Why should high schoolers or anyone vote for you, and not the other candidate?

Tim Ryan: I have the experience necessary to deliver for all Ohioans in the Senate. I have fought for working families and young people my entire career and don’t plan to stop anytime soon. I am talking about real issues and coming up with real solutions. Whether it’s bringing back good-paying jobs to Ohio, making sure college is more affordable, investing in apprenticeships and skills training, or fighting to pass common-sense gun control legislation, I have a strong record of putting in the work. 

Whether I’m in Cleveland or Marietta, talking to young Democrats or two-time Trump voters, I’m hearing about the same issues—like how we need to bring jobs back home to Ohio, make college more affordable, protect the right to choose, and cut costs so working families and young people just starting out can get a little breathing room. And I’m going to continue to meet with folks in every corner of Ohio to talk about what I’m going to do to fight for them in the U.S. Senate.

Matt Kilboy: Bottom line, I show up, I listen to voters as they talk about their concerns, and I ask questions to understand their concerns. Once elected, I will continue doing that with one added step – I will act to address the concerns of my constituents. If you ask constituents of Ohio’s 14th Congressional District, you will hear them say my opponent doesn’t do any of this.

What are your concerns regarding public education today, and what would you propose to address them?

Tim Ryan: As a dad of three and the husband of a public school teacher, I know it’ll take all of us to make sure young people can get a great public education and stay safe in the process. An epidemic of gun violence threatens our communities and schools across Ohio. In the wake of the 2019 Oregon District shooting in Dayton, I led a caravan of gun safety advocates to Mitch McConnell’s hometown to demand the Senate take up gun safety reform legislation. In the Senate, I will continue to fight for commonsense proposals to expand background checks and keep guns out of the hands of terrorists and dangerous criminals so our communities and schools are safe. 

I also know that with other countries making huge investments in their workforce, we have to give our young people the skills and resources they need to compete and win. I’m working to bring back and modernize shop class, and reinvest in skills development and registered apprenticeship programs because not having a college degree doesn’t mean you shouldn’t be able to get a good job and help Ohio dominate the future.

Matt Kilboy: I am concerned we are failing our students. This isn’t an indictment of teachers or administrators – we simply need to do better. We need to expand access to pre-K programs, fully fund schools, address the critical shortage of teachers, and ensure we are preparing our youth for tomorrow, whether that’s going on to a community college, university, technical program, or whatever they desire. Lastly, we must remove the political fights from schools and ensure our schools are safe places to grow and learn for all students.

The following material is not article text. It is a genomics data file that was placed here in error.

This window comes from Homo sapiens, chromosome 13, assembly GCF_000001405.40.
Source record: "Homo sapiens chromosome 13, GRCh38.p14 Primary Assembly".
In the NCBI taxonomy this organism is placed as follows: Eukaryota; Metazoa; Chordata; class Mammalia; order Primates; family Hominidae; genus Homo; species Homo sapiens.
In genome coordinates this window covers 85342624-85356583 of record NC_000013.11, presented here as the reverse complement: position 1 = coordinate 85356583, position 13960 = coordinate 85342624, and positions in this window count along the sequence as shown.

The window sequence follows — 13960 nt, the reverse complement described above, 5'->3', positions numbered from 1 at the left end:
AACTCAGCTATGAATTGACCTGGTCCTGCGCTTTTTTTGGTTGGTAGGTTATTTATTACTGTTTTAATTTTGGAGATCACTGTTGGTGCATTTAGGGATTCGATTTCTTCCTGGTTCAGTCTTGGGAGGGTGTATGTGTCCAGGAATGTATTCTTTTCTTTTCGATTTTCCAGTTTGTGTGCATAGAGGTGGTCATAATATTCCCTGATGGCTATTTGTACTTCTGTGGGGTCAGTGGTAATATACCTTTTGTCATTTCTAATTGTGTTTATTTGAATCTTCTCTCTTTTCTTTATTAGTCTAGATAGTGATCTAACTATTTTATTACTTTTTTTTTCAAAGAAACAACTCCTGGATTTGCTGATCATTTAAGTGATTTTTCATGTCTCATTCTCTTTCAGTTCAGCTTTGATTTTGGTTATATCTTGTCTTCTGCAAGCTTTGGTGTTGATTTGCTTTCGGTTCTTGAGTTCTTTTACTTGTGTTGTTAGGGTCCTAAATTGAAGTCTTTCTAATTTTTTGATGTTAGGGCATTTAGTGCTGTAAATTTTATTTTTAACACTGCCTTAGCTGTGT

Many in our country today see the nation as politically polarized. Is that how you see our community/nation/state and what can be done to bring people together?

Tim Ryan: On the Workers First tour, I traveled to all 88 counties in Ohio, because I want to be a Senator for all Ohioans, regardless of political affiliation. I think it’s important, as a Democrat, for me to come to rural areas and small towns and let people know I care about them and I want to help. We can’t write each other off just because we don’t agree on everything. I’m also proud to be one of the most bipartisan members of Congress, even when it meant taking on my own party, and that won’t change in the Senate. I’ll keep listening to all Ohioans and working with everyone to make sure we’re positioned to lead the industries of the future.

Matt Kilboy: I would agree with the idea that Americans have become quite polarized. I would also argue that many of us have lost our ability to show empathy toward our fellow man. This is, in part, why I am running for the U.S. Congress; I want to see a return to civility, and that must start with our elected leaders. I am not so naive as to believe I can solve this problem alone, but we must start somewhere. This idea is limited to our elected leaders. All Americans need to pause, take a deep breath, and think about how we treat ourselves and how we treat each other. I may be biased, but I believe we live in the best country on this planet. Just like I fought to protect this country while serving in the Navy, I will fight to protect this country in Congress.